Don Pedro swallowed uncomfortably, tactfully refraining from mentioning that Der Tod himself had thus cavorted with a single human in at least eight separate timelines, collecting each one for the brief period until the soul’s essence burned away, as all essences did. (Oh, it could be Extended, certainly, but that came with its own gamut of unpredictable side-effects (as evidenced by Don Pedro himself), and ultimately Der Tod seemed to prefer the Challenge Which Was No Challenge At All, and to keep the unfortunate Lucheni on an eternal ghostly leash to act as his... man with wings, he believed was the terminology.)

Pedro liked Lucheni. He added a touch of sparkle to an afterlife fuelled mostly by loathing and vengeance. The man was so utterly mad that he almost constituted a breath of fresh air. Pedro sometimes wondered if he had been mad before he got here and became Der Tod’s favourite plaything and right-hand man, or if the pressure and the routine and the constant talk of Elisabeth (when his lordship took the notion every few years) had driven him to it. Mostly, though, he wondered about whether he would meet Don Juan here when the curse finally closed its icy grasp on the man. Would he be able to laugh in the man’s face, after all that work, after losing so much? It was imperative that he should.

“And you, Pedro.” The voice of Der Tod brought him back to the present, though how much time had passed was indeterminable. “How fares your quest for vengeance?”

As though he didn’t know. As though myriad Black Angels weren’t reporting on every action undertaken by the resurrected, the ghosts, the ghouls and general pestilences wrought upon the living by the dead. But Morte was always late, and Lucheni wasn’t here to liven things up, so Pedro obliged. (Not out of fear, certainly. He would never stoop so low.)

“Don Juan has been... affected, my lord. It is now... only a matter of time until the curse reaches its... conclusion. I hope to meet him, my lord, when he... arrives?” Don Pedro’s attempt at a questioning tone was met by raucous laughter from the other entity, echoing around the room and continuing for what felt like eons.

“I am sure that you shall, Don Pedro... though it is true I have granted you many favours, let it not be said that I am ungenerous.” Though spoken with an easy smile, the words sent a shiver down Don Pedro’s spine. He already had his immortal soul in exchange for retribution, what more was there left to give?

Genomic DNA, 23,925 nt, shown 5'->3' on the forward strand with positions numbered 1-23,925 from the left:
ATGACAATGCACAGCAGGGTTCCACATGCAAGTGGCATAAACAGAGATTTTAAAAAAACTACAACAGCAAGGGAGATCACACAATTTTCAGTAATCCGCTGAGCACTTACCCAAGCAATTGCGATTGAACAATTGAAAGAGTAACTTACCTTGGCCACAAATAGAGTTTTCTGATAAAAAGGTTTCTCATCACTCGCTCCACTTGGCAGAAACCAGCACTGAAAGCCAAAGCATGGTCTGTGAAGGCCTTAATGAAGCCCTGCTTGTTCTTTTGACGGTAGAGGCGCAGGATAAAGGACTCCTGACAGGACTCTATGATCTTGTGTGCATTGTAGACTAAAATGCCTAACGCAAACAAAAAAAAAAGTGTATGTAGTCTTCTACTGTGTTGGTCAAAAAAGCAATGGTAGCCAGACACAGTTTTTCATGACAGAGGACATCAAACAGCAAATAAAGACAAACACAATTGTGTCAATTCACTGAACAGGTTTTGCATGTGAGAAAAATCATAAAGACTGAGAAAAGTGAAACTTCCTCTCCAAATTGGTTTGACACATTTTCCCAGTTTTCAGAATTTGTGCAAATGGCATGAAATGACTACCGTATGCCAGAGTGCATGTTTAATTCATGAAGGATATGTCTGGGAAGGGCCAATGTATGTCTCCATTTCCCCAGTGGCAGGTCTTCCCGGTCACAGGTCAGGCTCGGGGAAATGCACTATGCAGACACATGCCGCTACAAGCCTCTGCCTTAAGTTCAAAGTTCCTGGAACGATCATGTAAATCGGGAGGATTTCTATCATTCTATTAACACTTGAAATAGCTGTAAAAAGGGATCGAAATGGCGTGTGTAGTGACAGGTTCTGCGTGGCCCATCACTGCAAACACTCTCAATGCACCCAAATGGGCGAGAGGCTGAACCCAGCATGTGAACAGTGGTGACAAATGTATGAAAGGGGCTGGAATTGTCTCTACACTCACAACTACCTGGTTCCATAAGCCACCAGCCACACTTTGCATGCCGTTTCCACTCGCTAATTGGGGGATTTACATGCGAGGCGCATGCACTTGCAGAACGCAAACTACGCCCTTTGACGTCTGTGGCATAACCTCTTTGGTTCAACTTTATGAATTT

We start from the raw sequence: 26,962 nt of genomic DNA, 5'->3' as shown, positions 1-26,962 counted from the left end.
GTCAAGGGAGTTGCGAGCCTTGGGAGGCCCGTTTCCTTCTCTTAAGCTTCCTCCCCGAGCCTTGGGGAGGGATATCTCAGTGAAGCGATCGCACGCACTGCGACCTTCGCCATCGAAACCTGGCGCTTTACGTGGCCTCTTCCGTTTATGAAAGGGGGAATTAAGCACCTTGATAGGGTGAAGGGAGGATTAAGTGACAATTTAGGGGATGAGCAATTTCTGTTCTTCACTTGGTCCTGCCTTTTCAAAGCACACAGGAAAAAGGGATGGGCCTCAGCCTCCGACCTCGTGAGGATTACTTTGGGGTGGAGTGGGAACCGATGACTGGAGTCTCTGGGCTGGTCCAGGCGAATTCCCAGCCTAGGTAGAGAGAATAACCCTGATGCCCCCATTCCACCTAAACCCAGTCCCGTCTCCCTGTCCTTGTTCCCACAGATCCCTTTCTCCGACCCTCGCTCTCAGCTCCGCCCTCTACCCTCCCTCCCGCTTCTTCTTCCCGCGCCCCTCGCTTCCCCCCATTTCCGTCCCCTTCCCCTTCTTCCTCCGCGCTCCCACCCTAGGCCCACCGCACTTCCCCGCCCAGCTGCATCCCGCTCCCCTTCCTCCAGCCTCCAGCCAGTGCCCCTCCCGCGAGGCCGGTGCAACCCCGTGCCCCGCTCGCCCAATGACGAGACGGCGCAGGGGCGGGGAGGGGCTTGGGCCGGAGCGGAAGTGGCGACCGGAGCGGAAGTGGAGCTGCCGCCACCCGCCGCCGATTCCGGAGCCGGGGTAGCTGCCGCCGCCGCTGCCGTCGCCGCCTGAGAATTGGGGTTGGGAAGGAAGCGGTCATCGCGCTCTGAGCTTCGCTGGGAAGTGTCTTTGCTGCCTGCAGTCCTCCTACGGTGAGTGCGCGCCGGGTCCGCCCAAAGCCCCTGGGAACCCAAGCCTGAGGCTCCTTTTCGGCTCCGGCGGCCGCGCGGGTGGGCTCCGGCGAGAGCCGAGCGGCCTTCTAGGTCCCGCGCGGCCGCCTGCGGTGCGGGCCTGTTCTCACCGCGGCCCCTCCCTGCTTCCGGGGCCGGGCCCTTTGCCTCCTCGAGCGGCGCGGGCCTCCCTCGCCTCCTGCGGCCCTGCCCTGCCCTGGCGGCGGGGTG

The door slammed open for a second time, accompanied by a screech of laughter and an apology rolled into one. Thank the stars. A reprieve, just on time.

The newcomer bowed clumsily to the assembled party of two, darting over to Der Tod and whispering in his ear, before perching on the table in front of Don Pedro, regarding him with head cocked like an inquisitive bird. Don Pedro smiled awkwardly, as much as his marbled flesh would allow, before the madman rapped him hard on the helmet, knocking his head sideways. He glared.

“Cheeky b-”

“Regrettably,” stated Der Tod to the room at large, “I have an... engagement elsewhere. Lucheni informs me that the earthly play is once more about to begin, and I simply must have a ringside seat.”

Lucheni cackled again, which would have made Don Pedro jump, if marble had had the ability to flinch. Unfortunately (or rather, fortunately, as his reputation would never have withstood it), this was one quality which earthly and otherworldly marble seemed to share.

“Lucheni!” barked the long glittering streak of darkness. “We’re leaving. Come!”

The man slid off the table with all the grace of a recently fed boa constrictor, somehow managing despite this to dislodge none of the table settings. He bowed deeply to Don Pedro, winked, and skipped off after his master, the pair vanishing through the far wall.

The sound of the marbled ghost rolling his eyes would have grated on the ears of all but the deaf. Elisabeth again, then. Maybe this time his lordship would attempt a different tack, but he doubted it.

He turned his face back to the door and waited for his cue. He would be there at the death of Don Juan. He must be.